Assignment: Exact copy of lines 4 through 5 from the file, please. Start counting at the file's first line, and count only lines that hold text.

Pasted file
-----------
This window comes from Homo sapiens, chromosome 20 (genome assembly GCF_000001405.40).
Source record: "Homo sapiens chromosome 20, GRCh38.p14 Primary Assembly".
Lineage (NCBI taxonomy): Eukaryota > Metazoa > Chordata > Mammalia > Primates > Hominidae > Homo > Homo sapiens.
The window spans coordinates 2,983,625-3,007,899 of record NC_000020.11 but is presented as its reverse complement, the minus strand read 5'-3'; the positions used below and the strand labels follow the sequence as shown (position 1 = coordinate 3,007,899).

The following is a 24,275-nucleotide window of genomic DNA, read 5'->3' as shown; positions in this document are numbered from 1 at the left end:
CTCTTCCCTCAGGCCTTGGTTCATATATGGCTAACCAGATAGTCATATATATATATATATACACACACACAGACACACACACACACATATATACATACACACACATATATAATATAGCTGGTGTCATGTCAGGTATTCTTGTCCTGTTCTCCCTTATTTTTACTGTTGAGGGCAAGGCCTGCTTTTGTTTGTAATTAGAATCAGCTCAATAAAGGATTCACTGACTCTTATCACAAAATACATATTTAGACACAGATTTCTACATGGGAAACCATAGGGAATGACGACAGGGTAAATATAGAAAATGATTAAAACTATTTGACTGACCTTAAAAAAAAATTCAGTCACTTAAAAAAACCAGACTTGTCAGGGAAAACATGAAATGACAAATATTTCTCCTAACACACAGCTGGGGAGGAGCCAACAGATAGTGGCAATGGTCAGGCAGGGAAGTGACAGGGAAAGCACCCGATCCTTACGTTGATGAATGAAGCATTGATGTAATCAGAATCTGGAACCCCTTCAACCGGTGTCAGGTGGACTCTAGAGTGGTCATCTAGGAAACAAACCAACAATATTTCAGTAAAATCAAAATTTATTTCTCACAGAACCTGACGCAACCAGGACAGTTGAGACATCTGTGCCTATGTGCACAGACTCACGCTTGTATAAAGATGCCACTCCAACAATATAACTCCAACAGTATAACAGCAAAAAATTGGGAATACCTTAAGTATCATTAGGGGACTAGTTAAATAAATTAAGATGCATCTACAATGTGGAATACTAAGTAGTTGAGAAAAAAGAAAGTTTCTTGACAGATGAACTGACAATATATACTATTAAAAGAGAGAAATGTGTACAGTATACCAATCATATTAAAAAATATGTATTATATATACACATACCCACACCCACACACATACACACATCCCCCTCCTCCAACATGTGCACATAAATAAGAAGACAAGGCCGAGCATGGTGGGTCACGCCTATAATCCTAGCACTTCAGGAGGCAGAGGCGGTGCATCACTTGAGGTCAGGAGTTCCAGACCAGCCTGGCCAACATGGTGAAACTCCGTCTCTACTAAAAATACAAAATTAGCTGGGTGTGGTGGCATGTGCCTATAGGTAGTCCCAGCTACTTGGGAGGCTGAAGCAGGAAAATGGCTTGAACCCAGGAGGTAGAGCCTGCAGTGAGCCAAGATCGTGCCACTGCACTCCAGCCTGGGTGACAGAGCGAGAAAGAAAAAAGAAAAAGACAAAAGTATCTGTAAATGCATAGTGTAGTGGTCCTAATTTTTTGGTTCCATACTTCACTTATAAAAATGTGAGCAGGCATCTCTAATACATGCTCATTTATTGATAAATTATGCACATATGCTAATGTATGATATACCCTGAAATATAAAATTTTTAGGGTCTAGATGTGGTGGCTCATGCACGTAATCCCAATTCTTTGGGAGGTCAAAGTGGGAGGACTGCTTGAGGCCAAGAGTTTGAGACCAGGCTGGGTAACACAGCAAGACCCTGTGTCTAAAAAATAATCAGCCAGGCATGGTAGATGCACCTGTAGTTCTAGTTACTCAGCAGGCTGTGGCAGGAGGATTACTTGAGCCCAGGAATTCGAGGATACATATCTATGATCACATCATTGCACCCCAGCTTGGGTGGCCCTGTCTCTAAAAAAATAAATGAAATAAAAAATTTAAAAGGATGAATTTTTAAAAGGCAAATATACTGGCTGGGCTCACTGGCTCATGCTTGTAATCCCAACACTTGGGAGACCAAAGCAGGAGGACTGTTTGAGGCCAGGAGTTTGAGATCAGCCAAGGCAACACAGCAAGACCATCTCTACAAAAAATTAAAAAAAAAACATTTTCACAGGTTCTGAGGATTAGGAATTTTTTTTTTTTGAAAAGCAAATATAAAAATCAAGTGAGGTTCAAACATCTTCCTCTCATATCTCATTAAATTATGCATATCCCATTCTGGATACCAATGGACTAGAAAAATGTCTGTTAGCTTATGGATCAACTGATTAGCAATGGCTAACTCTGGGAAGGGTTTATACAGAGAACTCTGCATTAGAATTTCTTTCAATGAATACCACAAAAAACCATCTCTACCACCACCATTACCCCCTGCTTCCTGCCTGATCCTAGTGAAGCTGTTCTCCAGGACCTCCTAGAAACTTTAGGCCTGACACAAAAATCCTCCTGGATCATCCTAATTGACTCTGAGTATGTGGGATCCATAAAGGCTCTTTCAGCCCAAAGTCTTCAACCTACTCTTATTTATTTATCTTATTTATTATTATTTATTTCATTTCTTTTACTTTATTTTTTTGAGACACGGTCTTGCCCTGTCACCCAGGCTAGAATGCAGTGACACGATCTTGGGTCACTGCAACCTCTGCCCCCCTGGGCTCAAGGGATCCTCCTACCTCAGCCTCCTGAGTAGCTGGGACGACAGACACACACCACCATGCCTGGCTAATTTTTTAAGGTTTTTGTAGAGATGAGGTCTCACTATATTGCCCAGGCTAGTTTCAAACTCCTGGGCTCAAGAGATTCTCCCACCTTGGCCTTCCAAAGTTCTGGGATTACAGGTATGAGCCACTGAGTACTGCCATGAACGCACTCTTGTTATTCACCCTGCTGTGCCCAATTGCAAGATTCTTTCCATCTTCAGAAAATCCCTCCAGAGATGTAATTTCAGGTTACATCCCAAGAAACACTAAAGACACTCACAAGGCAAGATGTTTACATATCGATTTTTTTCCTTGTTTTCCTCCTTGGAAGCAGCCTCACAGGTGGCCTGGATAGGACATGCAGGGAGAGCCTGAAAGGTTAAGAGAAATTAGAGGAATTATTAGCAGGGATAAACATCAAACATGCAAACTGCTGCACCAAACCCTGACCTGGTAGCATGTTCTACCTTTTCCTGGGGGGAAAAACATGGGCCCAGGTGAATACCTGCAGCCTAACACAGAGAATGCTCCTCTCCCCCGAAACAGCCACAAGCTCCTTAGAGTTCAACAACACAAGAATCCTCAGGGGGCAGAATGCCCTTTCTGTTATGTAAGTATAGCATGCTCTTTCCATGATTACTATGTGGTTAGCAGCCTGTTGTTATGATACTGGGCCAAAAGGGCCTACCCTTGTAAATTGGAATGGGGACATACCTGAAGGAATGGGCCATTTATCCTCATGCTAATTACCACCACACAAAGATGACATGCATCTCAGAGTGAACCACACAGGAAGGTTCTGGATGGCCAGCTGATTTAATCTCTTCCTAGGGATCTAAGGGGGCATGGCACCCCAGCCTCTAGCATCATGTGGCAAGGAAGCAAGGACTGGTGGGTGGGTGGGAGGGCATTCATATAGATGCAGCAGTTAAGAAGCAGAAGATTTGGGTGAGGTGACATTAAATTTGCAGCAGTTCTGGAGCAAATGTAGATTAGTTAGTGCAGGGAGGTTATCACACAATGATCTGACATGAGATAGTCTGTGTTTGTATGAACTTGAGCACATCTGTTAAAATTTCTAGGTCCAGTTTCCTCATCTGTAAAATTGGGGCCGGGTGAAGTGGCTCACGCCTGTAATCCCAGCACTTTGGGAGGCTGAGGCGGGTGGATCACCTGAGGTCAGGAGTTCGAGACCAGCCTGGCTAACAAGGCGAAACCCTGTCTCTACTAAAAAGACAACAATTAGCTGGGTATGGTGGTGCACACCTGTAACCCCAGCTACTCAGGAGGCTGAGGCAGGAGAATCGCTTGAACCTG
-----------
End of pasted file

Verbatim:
The window spans coordinates 2,983,625-3,007,899 of record NC_000020.11 but is presented as its reverse complement, the minus strand read 5'-3'; the positions used below and the strand labels follow the sequence as shown (position 1 = coordinate 3,007,899).

The following is a 24,275-nucleotide window of genomic DNA, read 5'->3' as shown; positions in this document are numbered from 1 at the left end: